Jehovah’s Witnesses Help Expand First Amendment Rights
The Jehovah's Witnesses were the first organized group in America to generate what has been termed "vigilant" or "disciplined" plan of litigation to expand the boundaries of the First Amendment. In a period of 15 years, Watchtower Bible and Tract Society lawyers won Witnesses the right to distribute literature door-to-door, on public streets and on streets owned by private corporations and the federal government; the right to carry out these activities without first securing a permit or paying a tax; the right to use sound-amplifying equipment to spread their beliefs; and the right to be protected from continued arrests under unconstitutional ordinances. By implementing an extensive, detailed legal plan to overturn ordinances that interfered with their evangelical mission, the Watchtower Bible and Tract Society broadened protection under the First Amendment not just for their members, but for all Americans. The overwhelming success of the plan shaped mass media law, the application of the First Amendment, and group litigation in the United States. This book explores these issues and examines the Jehovah’s Witnesses’ plans to expand the First Amendment even further.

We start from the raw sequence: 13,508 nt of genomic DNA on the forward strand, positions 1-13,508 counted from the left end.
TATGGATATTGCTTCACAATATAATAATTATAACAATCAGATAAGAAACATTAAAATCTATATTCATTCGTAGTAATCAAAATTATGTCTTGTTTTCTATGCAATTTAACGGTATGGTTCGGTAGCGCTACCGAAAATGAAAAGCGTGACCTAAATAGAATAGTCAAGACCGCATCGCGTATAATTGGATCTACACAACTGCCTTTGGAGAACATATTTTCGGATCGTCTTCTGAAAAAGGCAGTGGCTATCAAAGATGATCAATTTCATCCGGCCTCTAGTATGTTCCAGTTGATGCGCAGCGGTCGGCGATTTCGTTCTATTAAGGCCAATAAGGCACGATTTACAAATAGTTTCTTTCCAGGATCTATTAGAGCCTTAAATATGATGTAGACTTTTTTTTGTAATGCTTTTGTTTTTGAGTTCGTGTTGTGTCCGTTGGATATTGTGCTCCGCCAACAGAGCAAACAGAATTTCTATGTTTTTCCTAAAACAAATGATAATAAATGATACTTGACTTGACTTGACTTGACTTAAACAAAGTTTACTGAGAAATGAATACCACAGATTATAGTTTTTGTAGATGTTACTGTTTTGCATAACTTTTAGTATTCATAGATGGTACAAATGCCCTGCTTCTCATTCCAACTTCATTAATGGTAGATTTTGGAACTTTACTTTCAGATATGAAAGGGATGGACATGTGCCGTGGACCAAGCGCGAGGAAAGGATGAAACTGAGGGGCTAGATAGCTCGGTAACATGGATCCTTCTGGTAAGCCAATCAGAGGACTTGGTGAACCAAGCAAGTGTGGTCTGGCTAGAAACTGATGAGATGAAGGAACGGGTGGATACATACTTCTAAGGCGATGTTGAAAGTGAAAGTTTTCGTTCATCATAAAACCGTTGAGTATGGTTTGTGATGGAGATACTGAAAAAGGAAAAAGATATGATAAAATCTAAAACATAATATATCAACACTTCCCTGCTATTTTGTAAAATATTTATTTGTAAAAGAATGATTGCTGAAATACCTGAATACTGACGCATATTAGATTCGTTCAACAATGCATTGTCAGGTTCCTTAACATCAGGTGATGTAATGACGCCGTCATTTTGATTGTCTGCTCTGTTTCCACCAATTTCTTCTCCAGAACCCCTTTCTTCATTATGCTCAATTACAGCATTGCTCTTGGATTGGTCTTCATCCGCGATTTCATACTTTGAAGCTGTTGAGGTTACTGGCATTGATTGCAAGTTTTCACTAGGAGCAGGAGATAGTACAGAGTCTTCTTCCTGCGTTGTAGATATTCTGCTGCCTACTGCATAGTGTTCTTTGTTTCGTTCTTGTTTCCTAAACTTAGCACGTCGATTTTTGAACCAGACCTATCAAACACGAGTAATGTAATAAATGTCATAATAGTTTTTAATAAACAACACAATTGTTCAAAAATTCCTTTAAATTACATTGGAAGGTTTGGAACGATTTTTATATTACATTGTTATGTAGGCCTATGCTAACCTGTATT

Dr. Jennifer Jacobs Henderson is an associate professor of communication at Trinity University, specializing in issues of media law, the ethics of media, and the use of online social networking and virtual worlds for political and social action.
172 pages / 5.25 x 8.25 format / Copyright 2010 / ISBN: 978-0-922993-84-0 (paper) $39.95